Documenting A Decade of Destruction

March 13, 2015 -

Ten years ago today, I decided to explore an abandoned powerhouse in Long Island City. It was not my first time inside an abandoned building, but it was the first time I purposefully brought a camera with me to photograph the space. Roaming through the old structure, into empty offices, dusty tennis courts, 275-foot smokestacks, and a turbine hall with a missing roof, I captured the initial images for a documentary project that has continued throughout the past decade.

125,000 photographs later, this project is still evolving and expanding. Begun as an attempt to document the rapid destruction of New York City's industrial heritage in the new millennium, this growing collection of photographs cohered two years later into a series of photo essays, published online once every two weeks since March 13, 2007. There are now 170 original photo essays in this series, documenting New York City's abandoned and industrial edges on this website, and at my Curbed column Camera Obscura, which began in 2012.

Over the years, the focus of these essays has changed from Urban Exploration adventures inside post-industrial ruins, to portraits of decaying and demolished neighborhoods, to considerations of how humans are altering the natural landscape, especially along the waterfront. Ultimately, the project has grown to become a large scale portrait of the specific effects of the Anthropocene Era within New York City, chronicling the permanent impact of humans on the environment, from the industrial revolution to today.

The Long Island City Power Station, built in 1906, was a coal powered facility that ceased operations in the 1920's and became home to the Schwartz Chemical Company in the 1950's. Shortly after I visited it, the building was partially demolished, like many of the city's other century-old powerhouses, refineries, silos, factories, warehouses and garages, which I have also photographed. Yet even as the aging structures of the industrial revolution are swept away from the American landscape, the ongoing impact of the pollution caused by human activities continues to shape our future. Radiation, oil spills, chemical waste and sewage overflows are all daily realities in New York City, and are helping to cause the sea level rise that will bring more storms like Hurricane Sandy.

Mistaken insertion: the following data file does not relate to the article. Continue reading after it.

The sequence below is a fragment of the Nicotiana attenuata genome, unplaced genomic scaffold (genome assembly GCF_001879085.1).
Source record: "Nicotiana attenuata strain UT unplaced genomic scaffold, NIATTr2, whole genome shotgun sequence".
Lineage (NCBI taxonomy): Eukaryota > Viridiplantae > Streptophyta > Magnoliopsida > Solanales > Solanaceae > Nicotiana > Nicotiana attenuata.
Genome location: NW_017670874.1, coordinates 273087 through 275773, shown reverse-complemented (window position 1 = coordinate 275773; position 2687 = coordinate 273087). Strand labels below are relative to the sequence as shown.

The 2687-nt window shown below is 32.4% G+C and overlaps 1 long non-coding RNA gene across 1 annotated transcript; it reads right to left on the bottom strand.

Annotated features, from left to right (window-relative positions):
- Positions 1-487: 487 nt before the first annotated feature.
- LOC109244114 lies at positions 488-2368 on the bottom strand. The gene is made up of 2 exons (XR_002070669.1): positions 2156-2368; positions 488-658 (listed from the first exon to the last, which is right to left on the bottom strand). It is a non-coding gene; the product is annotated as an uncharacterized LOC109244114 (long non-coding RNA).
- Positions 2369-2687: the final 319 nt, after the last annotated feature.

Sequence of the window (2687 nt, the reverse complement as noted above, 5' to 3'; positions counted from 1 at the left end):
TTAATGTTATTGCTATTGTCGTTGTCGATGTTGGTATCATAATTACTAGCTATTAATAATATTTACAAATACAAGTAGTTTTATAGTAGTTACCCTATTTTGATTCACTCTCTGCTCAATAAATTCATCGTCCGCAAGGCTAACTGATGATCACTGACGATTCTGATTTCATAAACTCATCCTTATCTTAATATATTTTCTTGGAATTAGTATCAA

In the context of human history, or of a geologic era, 10 years is nothing. But within the past decade, an enormous amount of change has occurred, both in the built environment and in our understanding of the impact we are having on the globe. In the brilliantly illuminating book "The Sixth Extinction," published in 2014, Elizabeth Kolbert explores the meaning of this period of time, as it exists within the Anthropocene, the current geological era that is only now being recognized: "Even a moderately competent stratigrapher will, at the distance of a hundred millions years or so, be able to tell that something extraordinary happened at the moment in time that counts for us as today. This is the case even though a hundred million years from now, all that we consider to be the great works of man - the sculptures and the libraries, the monuments and the museums, the cities and the factories - will be compressed into a layer of sediment not much thicker than a cigarette paper."